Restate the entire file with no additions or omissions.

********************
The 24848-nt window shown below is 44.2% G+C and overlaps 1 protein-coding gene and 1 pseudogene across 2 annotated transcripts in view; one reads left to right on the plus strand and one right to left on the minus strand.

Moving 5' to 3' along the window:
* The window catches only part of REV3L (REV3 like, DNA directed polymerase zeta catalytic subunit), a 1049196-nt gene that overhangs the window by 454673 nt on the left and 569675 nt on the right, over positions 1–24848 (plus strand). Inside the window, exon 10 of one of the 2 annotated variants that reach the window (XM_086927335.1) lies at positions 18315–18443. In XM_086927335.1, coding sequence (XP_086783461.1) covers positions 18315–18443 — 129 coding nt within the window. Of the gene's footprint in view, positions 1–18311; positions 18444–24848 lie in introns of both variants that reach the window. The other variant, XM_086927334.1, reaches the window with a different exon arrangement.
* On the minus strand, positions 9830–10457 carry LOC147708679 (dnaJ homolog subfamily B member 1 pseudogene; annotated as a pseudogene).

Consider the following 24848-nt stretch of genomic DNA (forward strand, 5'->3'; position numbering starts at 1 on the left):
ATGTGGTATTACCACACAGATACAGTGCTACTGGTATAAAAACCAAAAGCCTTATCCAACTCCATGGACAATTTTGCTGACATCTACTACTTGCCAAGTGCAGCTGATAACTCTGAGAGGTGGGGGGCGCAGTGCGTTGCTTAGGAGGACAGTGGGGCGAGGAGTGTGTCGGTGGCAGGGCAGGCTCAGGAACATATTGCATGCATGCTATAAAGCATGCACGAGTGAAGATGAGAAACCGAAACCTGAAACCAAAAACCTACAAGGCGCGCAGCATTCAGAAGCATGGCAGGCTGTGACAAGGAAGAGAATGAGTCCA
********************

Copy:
The 24848-nt window shown below is 44.2% G+C and overlaps 1 protein-coding gene and 1 pseudogene across 2 annotated transcripts in view; one reads left to right on the plus strand and one right to left on the minus strand.

Moving 5' to 3' along the window:
* The window catches only part of REV3L (REV3 like, DNA directed polymerase zeta catalytic subunit), a 1049196-nt gene that overhangs the window by 454673 nt on the left and 569675 nt on the right, over positions 1–24848 (plus strand). Inside the window, exon 10 of one of the 2 annotated variants that reach the window (XM_086927335.1) lies at positions 18315–18443. In XM_086927335.1, coding sequence (XP_086783461.1) covers positions 18315–18443 — 129 coding nt within the window. Of the gene's footprint in view, positions 1–18311; positions 18444–24848 lie in introns of both variants that reach the window. The other variant, XM_086927334.1, reaches the window with a different exon arrangement.
* On the minus strand, positions 9830–10457 carry LOC147708679 (dnaJ homolog subfamily B member 1 pseudogene; annotated as a pseudogene).

Consider the following 24848-nt stretch of genomic DNA (forward strand, 5'->3'; position numbering starts at 1 on the left):
ATGTGGTATTACCACACAGATACAGTGCTACTGGTATAAAAACCAAAAGCCTTATCCAACTCCATGGACAATTTTGCTGACATCTACTACTTGCCAAGTGCAGCTGATAACTCTGAGAGGTGGGGGGCGCAGTGCGTTGCTTAGGAGGACAGTGGGGCGAGGAGTGTGTCGGTGGCAGGGCAGGCTCAGGAACATATTGCATGCATGCTATAAAGCATGCACGAGTGAAGATGAGAAACCGAAACCTGAAACCAAAAACCTACAAGGCGCGCAGCATTCAGAAGCATGGCAGGCTGTGACAAGGAAGAGAATGAGTCCA